By Jamie Glazov
FrontPageMagazine.com | April 19, 2007
Frontpage Interview’s guest today is Evan Coyne Maloney, an early pioneer of video blogging. He is currently working on a project – Indoctrinate U – that analyzes political correctness on college campuses. His website is Brain-Terminal.com.
FP: Evan Coyne Maloney, welcome to Frontpage Interview.
Maloney: Thanks a lot for the opportunity.
FP: Tell us a little bit about how your first short video, “Protesting the Protestors,” and how it helped get you started.
Maloney: In the run-up to the
Iraq war, there were a lot of peace protests getting a fair amount of media attention. But what I noticed was, none of the reporters bothered to look at the extremist organizations organizing these protests. The Workers World Party, the International Socialist Organization and International ANSWER are rather extreme groups, yet I didn’t see anyone in the media looking into their involvement with the protest movement.
If the K.K.K. sponsored rallies in
Washington, and tens of thousands of people showed up, media coverage would undoubtedly include some mention of the extremism of the people who set it up. Yet these organizations are every bit as extreme as the K.K.K., and their involvement was being ignored.
I also noticed that the media refused to cover the radical element that did show up. There were people who were openly supporting suicide bombings against Israeli civilians. There were people comparing President Bush to Adolf Hitler, and nobody was questioning it. You don’t have to like President Bush, but if you think he and Hitler are one and the same, then I think you’re pretty ignorant of history.
So I decided to pick up a video camera and cover the element of the protesters that the media was ignoring, and the result was Protesting the Protesters.
It got e-mailed around so much that it became one of those Internet phenomena. Within a day of posting that video, my relatively obscure website, Brain-Terminal.com, was getting mentioned by Rush Limbaugh and national television newscasters like Brit Hume.
FP: You mention the protestors who openly support suicide bombings against Jewish civilians. The Left thinks of itself as being a progressive force that cares about justice and humanitarianism etc. Yet in this terror war, the Left has ended up being on the side of an ugly totalitarian ideology – an ideology that is based on hatred of pluralism, hatred of women, hatred of minorities, hatred of homosexuals and hatred of almost everything else on earth. What is the psychology of the Left in this context do you think?
Maloney: That’s what boggles my mind. Women are second-class citizens in a large part of the world, treated as property, and it is not only acceptable for their husbands to beat them, but it is expected. Rape victims are stoned to death in “honor” killings while gang-rapists face no punishment. And yet the West’s feminists are silent. In a large part of the world, gays can be jailed and subject to chemical treatments in an attempt to change their gender preference. They are hanged and beheaded simply for being gay. And yet the gay rights activists in the West are silent.
I really don’t get it. There are very severe offenses against humanity occurring all over the world, and yet the left ignores them. It seems they are constitutionally incapable of recognizing any injustice unless they can somehow blame it on the West, on white males, on Christians or Jews, or on the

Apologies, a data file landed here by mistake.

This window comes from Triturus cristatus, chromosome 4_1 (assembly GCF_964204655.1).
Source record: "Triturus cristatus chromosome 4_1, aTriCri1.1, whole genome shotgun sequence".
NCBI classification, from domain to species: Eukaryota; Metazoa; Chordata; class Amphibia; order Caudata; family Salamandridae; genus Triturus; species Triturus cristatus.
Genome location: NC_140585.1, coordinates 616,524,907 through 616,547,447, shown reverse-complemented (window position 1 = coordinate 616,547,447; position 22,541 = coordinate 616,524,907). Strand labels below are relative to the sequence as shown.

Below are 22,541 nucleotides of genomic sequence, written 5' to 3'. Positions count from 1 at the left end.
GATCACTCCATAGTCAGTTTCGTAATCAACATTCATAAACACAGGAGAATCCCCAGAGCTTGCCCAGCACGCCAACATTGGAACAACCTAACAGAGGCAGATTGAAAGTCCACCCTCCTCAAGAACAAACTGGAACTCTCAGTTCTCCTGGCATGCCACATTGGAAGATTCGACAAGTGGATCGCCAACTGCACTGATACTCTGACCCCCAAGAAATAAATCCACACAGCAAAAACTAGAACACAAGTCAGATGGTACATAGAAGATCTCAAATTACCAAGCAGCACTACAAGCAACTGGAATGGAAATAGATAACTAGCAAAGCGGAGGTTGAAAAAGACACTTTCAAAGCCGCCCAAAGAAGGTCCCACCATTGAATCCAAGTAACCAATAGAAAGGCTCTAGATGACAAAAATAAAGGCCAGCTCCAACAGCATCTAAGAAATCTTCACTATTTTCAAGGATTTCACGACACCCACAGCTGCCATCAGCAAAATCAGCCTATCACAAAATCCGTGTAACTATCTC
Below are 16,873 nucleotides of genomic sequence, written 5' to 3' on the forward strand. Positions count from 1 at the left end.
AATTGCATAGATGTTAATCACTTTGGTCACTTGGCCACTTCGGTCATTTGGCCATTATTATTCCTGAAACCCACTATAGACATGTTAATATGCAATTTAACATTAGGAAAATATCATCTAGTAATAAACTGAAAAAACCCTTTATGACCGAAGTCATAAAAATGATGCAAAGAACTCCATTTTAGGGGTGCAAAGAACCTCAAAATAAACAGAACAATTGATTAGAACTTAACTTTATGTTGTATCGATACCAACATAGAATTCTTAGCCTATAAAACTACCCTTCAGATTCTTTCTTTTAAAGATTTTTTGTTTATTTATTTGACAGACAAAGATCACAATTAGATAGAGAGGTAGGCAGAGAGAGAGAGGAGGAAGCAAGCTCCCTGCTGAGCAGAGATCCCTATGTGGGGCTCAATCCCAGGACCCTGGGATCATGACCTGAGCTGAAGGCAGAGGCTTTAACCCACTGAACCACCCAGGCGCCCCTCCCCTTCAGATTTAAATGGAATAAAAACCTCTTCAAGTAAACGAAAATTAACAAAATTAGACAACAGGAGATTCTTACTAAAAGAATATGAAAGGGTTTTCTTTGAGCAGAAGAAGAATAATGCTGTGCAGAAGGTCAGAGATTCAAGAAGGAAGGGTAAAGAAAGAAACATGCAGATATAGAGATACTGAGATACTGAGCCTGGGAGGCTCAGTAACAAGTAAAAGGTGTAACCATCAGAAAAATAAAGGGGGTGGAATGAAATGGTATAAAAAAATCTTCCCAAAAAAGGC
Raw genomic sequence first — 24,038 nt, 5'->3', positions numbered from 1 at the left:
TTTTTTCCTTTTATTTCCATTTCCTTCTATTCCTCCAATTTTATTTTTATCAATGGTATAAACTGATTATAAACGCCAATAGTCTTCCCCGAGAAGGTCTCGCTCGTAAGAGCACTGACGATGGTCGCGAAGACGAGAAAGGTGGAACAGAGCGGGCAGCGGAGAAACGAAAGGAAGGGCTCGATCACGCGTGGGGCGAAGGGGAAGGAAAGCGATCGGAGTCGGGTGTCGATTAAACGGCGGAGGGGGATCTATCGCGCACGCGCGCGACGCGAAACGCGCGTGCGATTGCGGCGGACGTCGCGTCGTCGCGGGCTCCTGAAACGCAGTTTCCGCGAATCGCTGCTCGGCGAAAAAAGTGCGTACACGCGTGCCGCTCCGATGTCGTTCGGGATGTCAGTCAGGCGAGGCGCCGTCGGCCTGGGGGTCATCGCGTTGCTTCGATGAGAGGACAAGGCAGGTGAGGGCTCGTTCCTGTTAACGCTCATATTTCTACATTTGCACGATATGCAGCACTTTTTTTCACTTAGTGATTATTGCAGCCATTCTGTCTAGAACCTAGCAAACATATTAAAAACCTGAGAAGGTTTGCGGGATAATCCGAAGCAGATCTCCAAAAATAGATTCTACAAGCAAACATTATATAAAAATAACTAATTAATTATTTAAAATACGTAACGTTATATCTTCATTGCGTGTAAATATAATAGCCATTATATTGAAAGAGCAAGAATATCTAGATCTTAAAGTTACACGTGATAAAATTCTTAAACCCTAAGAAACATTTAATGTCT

FP: Zilla Huma Usman, a Pakistani minister and woman’s activist, was, as you know, recently shot dead by an Islamic extremist for refusing to wear the veil. There wasn’t one peep about this from the Left in general and from the feminist left in particular. Just a deafening silence. I think this serves as a hint of what the Left really cares about and what it doesn’t care about at all.
So what short videos have you produced since “Protesting the Protestors”?
Maloney: I’ve produced a total 14 short videos that are all freely available on Brain-Terminal.com.
FP: Your interview with Michael Moore set you on the path of being a full-time documentarian, correct? Can you share the experience with us and how it set you on the road you are on?
Maloney: It was after McCain-Feingold became law, and it occurred to me that the campaign finance laws had a huge loophole in them, what I call the Michael Moore loophole. Whereas private citizens like you or me could not buy airtime to express our views within 90 days of a general election–it would be illegal–
Hollywood was exempt. So people in
Hollywood would have a huge megaphone with which to promote their views, while people like us–people who didn’t have access to the
Hollywood distribution machine–are shut up and shut out of the process.
I didn’t think it was fair that Michael Moore could put out a two-hour political ad in the form of movie, but I as a private citizen could not buy airtime to express my own views (not like I could afford it anyway, but it was the principle of the thing).
So I decided I would try to find Michael Moore to ask him what he thought about that. I staked him out for four days, and ultimately, I got him on camera. The discussion was a little contentious at first, but he did admit that
Hollywood should be more inclusive of different views. He encouraged me to continue working in documentary film. And he even admitted that there’s a market for documentary films other than what
Hollywood typically puts out. Now all I need to do is convince all the folks who put out films like his that he is indeed correct.
They don’t see a market for documentaries unless they hew to the Michael Moore/Al Gore worldview. But I’m going to prove them wrong.
FP: What is the Michael Moore/Al Gore worldview?
Maloney: To me, it’s a worldview that believes that the solution to all human problems is for more government and for greater subservience to government. That the world would be utopia if only we willingly handed over control to a group of hand-picked experts who would be responsible for running things. And that this utopia can be brought about through social engineering if only the will of the individual could be suppressed enough to allow this to happen.
FP: And it’s a worldview that spawned hell on earth every time it achieved earthly incarnation.
Tell us about “Brainwashing 101″ and its sequel. What responses were there to these films?
Maloney: It’s funny. We had a great response from the audiences who saw the short films “Brainwashing 101″ and “Brainwashing 201.” Both films won awards at film festivals, and we got a great reception from the students who got a chance to see them. Even a number of professors were supportive.